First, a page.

Friday, June 26, 2015
Some have called strength-training the best anti-ager that we have! Why such a strong statement?
Miriam E. Nelson’s research created news worldwide when the results were published in the prestigious Journal of the American Medical Association. After a year of strength training twice a week, women’s bodies were 15 to 20 years more youthful.
Without the use of drugs, they regained bone density, which helps prevent osteoporosis. They became stronger – in most cases even stronger than when they were young.
Their flexibility and balance improved. Without changing what they ate, they were leaner and trimmer. What’s more, the women in this study were so energized that they become 27% more active.38-39
The anti-aging benefits are found in men also. A study revealed that persons unable to walk at a normal pace, experienced physical limitation in other areas as well, such as doing heavy housework (washing the car, raking leaves, mowing the lawn, or cleaning up the garage), lifting something ten pounds, walking half mile, walking up a flight of stairs, dressing, eating, and bathing. The study concluded that in order to remain independent as you get older, it is vital to maintain good muscle strength.40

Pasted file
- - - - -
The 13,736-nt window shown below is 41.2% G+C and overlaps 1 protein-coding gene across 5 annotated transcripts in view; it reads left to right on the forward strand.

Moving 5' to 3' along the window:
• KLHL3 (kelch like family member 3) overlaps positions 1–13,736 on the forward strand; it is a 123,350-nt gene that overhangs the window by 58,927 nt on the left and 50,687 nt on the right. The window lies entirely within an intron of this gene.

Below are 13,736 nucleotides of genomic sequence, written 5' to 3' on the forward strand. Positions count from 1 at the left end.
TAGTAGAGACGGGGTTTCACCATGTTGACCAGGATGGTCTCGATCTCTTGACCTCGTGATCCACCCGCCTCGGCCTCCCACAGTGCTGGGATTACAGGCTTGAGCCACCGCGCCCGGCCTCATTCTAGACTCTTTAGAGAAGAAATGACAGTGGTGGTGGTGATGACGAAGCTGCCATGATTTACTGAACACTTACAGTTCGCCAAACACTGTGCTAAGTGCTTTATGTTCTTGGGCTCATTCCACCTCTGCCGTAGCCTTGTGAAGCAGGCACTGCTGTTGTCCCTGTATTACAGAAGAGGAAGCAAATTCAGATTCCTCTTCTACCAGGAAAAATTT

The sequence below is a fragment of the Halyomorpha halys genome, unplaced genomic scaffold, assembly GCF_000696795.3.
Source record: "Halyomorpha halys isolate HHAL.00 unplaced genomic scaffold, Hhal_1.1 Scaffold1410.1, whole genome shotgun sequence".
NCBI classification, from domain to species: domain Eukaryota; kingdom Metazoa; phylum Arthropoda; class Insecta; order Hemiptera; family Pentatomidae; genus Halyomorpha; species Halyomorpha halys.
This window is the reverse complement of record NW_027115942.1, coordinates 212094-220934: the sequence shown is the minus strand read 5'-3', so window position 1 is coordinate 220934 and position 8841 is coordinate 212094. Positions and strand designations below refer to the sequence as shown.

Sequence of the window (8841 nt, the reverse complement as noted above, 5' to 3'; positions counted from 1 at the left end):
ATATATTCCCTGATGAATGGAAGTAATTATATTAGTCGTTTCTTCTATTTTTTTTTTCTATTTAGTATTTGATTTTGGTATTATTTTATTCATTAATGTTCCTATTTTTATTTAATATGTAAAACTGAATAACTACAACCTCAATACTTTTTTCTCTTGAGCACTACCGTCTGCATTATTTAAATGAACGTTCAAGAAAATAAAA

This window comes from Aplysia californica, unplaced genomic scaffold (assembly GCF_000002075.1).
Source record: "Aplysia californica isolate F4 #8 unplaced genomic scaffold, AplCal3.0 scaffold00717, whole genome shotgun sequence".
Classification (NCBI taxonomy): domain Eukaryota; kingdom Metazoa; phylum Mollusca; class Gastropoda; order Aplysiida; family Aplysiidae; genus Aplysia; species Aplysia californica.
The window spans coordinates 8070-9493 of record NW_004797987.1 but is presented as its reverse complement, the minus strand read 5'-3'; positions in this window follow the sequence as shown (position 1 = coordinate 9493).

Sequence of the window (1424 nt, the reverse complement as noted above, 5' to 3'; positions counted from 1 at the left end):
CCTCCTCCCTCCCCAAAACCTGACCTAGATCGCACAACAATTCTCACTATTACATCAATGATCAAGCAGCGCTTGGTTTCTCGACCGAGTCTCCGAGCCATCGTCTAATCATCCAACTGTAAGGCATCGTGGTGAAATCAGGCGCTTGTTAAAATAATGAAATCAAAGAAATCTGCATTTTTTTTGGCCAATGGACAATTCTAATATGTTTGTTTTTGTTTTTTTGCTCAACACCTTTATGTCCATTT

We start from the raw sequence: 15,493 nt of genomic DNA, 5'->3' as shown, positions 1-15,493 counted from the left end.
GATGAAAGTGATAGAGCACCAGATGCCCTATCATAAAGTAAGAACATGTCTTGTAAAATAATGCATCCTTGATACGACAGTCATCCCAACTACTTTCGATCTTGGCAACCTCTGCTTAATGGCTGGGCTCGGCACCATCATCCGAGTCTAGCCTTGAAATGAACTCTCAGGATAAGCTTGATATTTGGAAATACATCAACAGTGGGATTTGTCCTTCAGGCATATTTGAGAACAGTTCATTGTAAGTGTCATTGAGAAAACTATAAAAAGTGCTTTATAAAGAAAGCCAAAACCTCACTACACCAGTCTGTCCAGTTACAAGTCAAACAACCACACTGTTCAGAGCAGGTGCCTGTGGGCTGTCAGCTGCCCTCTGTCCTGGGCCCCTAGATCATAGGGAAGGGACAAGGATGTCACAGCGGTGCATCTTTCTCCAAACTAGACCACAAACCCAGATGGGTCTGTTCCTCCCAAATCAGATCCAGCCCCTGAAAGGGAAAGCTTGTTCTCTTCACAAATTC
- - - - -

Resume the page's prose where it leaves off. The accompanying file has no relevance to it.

The book Biomarkers: The 10 Determinants of Aging You Can Control, vividly illustrates how strength training is a fountain of youth.
The ten determinants that you can control are your muscle mass, strength, basal metabolic rate, body fat percentage, aerobic capacity, blood-sugar tolerance, cholesterol/HDL ratio, blood pressure, bone density, and your body’s ability to regulate its internal temperature. Every one of these determinants is directly and significantly affected by strength training.41
The most obvious determinants affected are muscle mass and strength, the immediate results of this important component of physical activity.